- Identify the argument. Many science passages present a dispute between two viewpoints. The passage may make a case for the theory that dinosaurs died out because a meteor crashed into the earth and then give an alternative explanation, such as the idea that the giant, pea-brained animals chose to become extinct rather than face the SAT. The SAT questions may zero in on the evidence for each theory or make you decided which one the author likes best.
- Notice the examples. The SAT science passages are chock0full of examples. The questions may require you to figure out what the examples above.
If you're poring over a social-science passage (anthropology, sociology, education, cultural studies, and so on), keep these tips in mind:
- Go for the positive. In addition to an increased sensitivity to gender, race, economic level, and the like, the test-makers play safe in other ways. The SAT doesn't criticize anyone with the power to (1) sue or (2) contact the media. So if you see a question about the author's tone or viewpoint, look for a positive answer unless the passage is about war criminals or another crew unlikely to be met with public sympathy.
- Take note of the structure. The social science passages frequently present a theory and support it with sets of facts or quotations from experts. Look for this structure and keep in mind when you're asked the significance of a detail. The detail is probably evidence in the case that the author is making.
- Look for opposing ideas. Experts like to argue, and human nature - the ultimate subject of social science passages - provides plenty of arguable material. Many SAT passages present two viewpoints, in the paired passages and elsewhere. Look for the opposing sides, or identify the main theory and the objections to it.
If you face a humanities passage on the SAT (one dealing with art history, history, literature, and the arts, culture, and language), keep in mind the following tips:
- Notice the details. Humanities passages often contain a great deal of description, as in the sculpture is carved from solid maple and displayed on a base of pancakes. No detail is unimportant. The questions attached to the passage may not ask you about the pancakes directly, but you may be queried about the artist's attitude toward digestion or organic flour. Don't let your attention wander; take note of the small stuff.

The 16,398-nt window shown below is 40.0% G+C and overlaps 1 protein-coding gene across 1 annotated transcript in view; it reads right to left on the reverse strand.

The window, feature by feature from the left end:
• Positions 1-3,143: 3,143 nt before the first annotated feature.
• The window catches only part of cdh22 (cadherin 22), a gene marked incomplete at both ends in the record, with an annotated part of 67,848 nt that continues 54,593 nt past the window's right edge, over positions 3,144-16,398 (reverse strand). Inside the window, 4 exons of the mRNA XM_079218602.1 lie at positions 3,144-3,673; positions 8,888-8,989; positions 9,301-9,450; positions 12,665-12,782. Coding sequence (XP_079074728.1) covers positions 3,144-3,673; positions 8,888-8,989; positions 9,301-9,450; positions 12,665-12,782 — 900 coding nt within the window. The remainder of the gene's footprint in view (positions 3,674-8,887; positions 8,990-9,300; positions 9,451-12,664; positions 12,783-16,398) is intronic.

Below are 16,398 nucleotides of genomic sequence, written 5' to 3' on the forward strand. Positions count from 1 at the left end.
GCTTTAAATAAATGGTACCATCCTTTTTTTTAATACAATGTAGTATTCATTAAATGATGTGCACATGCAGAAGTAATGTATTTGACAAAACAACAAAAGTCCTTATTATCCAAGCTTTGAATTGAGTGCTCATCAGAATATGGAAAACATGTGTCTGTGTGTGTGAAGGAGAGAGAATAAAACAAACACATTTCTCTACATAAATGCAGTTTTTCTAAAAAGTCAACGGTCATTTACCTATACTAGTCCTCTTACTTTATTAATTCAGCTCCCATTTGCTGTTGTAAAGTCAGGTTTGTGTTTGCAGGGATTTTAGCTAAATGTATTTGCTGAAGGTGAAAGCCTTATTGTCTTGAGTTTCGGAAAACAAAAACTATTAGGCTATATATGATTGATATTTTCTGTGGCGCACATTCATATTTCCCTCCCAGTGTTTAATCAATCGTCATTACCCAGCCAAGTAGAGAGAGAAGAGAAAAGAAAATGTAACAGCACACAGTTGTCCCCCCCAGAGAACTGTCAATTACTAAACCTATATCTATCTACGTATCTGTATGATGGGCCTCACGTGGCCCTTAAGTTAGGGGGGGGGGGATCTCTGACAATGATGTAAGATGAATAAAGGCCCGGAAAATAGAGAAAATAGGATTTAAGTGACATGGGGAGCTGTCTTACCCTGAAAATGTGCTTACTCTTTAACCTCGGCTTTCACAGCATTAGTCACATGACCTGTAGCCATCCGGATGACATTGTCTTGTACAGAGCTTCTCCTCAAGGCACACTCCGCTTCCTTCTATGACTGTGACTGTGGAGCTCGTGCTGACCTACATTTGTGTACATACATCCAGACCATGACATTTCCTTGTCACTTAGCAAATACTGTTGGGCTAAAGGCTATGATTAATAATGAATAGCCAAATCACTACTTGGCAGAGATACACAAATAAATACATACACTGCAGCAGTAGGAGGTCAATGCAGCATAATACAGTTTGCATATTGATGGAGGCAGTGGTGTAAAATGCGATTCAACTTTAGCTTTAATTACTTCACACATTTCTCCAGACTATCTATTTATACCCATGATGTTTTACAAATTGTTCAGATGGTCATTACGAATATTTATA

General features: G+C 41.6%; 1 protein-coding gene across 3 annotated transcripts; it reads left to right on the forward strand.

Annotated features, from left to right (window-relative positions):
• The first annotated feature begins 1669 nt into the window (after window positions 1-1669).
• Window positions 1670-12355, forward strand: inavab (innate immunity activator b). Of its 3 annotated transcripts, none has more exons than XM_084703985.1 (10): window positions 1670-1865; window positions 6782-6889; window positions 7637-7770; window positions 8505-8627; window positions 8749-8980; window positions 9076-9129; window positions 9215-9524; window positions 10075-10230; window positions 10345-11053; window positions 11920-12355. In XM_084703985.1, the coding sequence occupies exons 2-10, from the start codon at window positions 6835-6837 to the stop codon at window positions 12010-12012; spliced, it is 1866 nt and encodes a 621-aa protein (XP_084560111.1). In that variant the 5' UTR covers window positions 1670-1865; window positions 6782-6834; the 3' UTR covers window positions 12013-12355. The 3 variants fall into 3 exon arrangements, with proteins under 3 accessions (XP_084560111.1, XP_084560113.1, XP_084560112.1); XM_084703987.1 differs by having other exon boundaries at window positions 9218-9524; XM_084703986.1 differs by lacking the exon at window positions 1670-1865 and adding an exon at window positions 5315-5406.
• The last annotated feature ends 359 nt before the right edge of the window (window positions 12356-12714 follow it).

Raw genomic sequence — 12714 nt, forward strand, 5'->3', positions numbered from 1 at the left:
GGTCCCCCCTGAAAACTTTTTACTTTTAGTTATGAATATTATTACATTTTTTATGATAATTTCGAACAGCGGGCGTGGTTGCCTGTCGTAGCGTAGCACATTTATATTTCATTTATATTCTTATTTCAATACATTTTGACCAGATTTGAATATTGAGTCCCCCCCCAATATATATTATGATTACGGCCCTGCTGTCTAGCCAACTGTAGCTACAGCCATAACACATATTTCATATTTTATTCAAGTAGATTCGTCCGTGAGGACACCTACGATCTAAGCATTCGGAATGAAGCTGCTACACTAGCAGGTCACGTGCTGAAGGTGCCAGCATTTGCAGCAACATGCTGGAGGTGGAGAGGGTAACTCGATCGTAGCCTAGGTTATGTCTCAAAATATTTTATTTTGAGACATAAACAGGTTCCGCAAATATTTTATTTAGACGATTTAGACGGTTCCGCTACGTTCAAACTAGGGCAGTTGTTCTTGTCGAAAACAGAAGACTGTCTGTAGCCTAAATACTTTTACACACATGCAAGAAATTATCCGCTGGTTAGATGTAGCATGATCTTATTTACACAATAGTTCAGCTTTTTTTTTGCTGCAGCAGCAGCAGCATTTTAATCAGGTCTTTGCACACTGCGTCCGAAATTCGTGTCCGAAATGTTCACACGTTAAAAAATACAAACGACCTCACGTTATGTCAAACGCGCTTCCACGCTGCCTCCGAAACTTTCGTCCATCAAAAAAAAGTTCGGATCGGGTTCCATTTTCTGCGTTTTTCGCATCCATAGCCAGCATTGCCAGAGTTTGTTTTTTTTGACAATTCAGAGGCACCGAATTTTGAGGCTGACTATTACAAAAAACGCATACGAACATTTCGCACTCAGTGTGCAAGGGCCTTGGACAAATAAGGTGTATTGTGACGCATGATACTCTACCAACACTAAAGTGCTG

- Stay attuned to word choice. You may encounter a memoir (someone's memories, written from a personal point of view). Memoirs are perfectly suited to questions about the author's tone (bitter, nostalgic, fond, critical, and so forth). Pay attention to connotation - not the definition but the feeling of a word. For example, slender isn't the same as skinning. Connotation clues matter a lot in memoir passages.
- Keeping the big picture in mind. Humanities questions frequently single out one example and ask you to explain the context or significance. Think about the big picture when you get one of these questions. How does the detail fit in? That's what you're really trying to determine.
SAT literary fiction is rare, but it does show up occasionally. Follow these tips to reach a higher score:
- Forget about plot. Plot isn't important in fiction passages because in 750 words, not much can happen. Concentrate on identifying scene, character traits, tone, point of view, and symbols.
- Think metaphorically. Everything is in the passage for a reason, and never more so than in literary fiction. If line 5 says that the banana was rotten, you can bet the banana is a metaphor for society or some such concept.
- Listen to a literary passage. Of course, you can't make any noise while taking the SAT, but you can let the little voice in your head expressively, as if you were acting it out. Chances are you can pick up some information from your mental reenactment that you can use when answering the questions.
- Cut your losses if you're lost. Literary passages are the mavericks (the loners) of the SAT world. They can be about anything and in any style. If you start to read one and feel totally lost, skip it and go back later, time permitting.